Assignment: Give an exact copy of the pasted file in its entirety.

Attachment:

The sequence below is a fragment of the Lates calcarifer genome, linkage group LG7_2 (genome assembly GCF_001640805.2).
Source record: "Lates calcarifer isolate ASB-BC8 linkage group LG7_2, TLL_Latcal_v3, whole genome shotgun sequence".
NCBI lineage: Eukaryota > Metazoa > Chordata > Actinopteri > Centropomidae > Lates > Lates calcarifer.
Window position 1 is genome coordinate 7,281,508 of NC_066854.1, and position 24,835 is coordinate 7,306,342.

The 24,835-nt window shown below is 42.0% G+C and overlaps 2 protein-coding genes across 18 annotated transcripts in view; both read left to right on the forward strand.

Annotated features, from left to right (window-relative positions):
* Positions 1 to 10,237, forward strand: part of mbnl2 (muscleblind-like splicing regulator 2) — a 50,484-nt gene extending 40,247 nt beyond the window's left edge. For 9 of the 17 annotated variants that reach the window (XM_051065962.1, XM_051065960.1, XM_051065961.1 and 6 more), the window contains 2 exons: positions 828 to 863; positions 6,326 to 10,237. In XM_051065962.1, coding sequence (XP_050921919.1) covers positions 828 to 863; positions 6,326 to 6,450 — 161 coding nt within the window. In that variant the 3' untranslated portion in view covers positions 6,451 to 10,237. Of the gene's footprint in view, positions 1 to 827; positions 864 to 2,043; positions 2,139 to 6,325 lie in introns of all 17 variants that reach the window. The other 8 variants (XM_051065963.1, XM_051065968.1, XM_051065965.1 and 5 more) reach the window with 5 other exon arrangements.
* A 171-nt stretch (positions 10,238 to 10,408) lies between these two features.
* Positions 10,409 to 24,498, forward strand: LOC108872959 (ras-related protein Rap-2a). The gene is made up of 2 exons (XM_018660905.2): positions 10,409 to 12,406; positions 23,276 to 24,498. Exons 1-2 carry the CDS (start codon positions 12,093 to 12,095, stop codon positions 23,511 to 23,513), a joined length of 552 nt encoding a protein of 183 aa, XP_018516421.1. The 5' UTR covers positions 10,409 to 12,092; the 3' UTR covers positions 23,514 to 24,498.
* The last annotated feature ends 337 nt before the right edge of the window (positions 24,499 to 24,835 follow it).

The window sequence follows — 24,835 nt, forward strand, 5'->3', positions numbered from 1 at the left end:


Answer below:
The sequence below is a fragment of the Lates calcarifer genome, linkage group LG7_2 (genome assembly GCF_001640805.2).
Source record: "Lates calcarifer isolate ASB-BC8 linkage group LG7_2, TLL_Latcal_v3, whole genome shotgun sequence".
NCBI lineage: Eukaryota > Metazoa > Chordata > Actinopteri > Centropomidae > Lates > Lates calcarifer.
Window position 1 is genome coordinate 7,281,508 of NC_066854.1, and position 24,835 is coordinate 7,306,342.

The 24,835-nt window shown below is 42.0% G+C and overlaps 2 protein-coding genes across 18 annotated transcripts in view; both read left to right on the forward strand.

Annotated features, from left to right (window-relative positions):
* Positions 1 to 10,237, forward strand: part of mbnl2 (muscleblind-like splicing regulator 2) — a 50,484-nt gene extending 40,247 nt beyond the window's left edge. For 9 of the 17 annotated variants that reach the window (XM_051065962.1, XM_051065960.1, XM_051065961.1 and 6 more), the window contains 2 exons: positions 828 to 863; positions 6,326 to 10,237. In XM_051065962.1, coding sequence (XP_050921919.1) covers positions 828 to 863; positions 6,326 to 6,450 — 161 coding nt within the window. In that variant the 3' untranslated portion in view covers positions 6,451 to 10,237. Of the gene's footprint in view, positions 1 to 827; positions 864 to 2,043; positions 2,139 to 6,325 lie in introns of all 17 variants that reach the window. The other 8 variants (XM_051065963.1, XM_051065968.1, XM_051065965.1 and 5 more) reach the window with 5 other exon arrangements.
* A 171-nt stretch (positions 10,238 to 10,408) lies between these two features.
* Positions 10,409 to 24,498, forward strand: LOC108872959 (ras-related protein Rap-2a). The gene is made up of 2 exons (XM_018660905.2): positions 10,409 to 12,406; positions 23,276 to 24,498. Exons 1-2 carry the CDS (start codon positions 12,093 to 12,095, stop codon positions 23,511 to 23,513), a joined length of 552 nt encoding a protein of 183 aa, XP_018516421.1. The 5' UTR covers positions 10,409 to 12,092; the 3' UTR covers positions 23,514 to 24,498.
* The last annotated feature ends 337 nt before the right edge of the window (positions 24,499 to 24,835 follow it).

The window sequence follows — 24,835 nt, forward strand, 5'->3', positions numbered from 1 at the left end: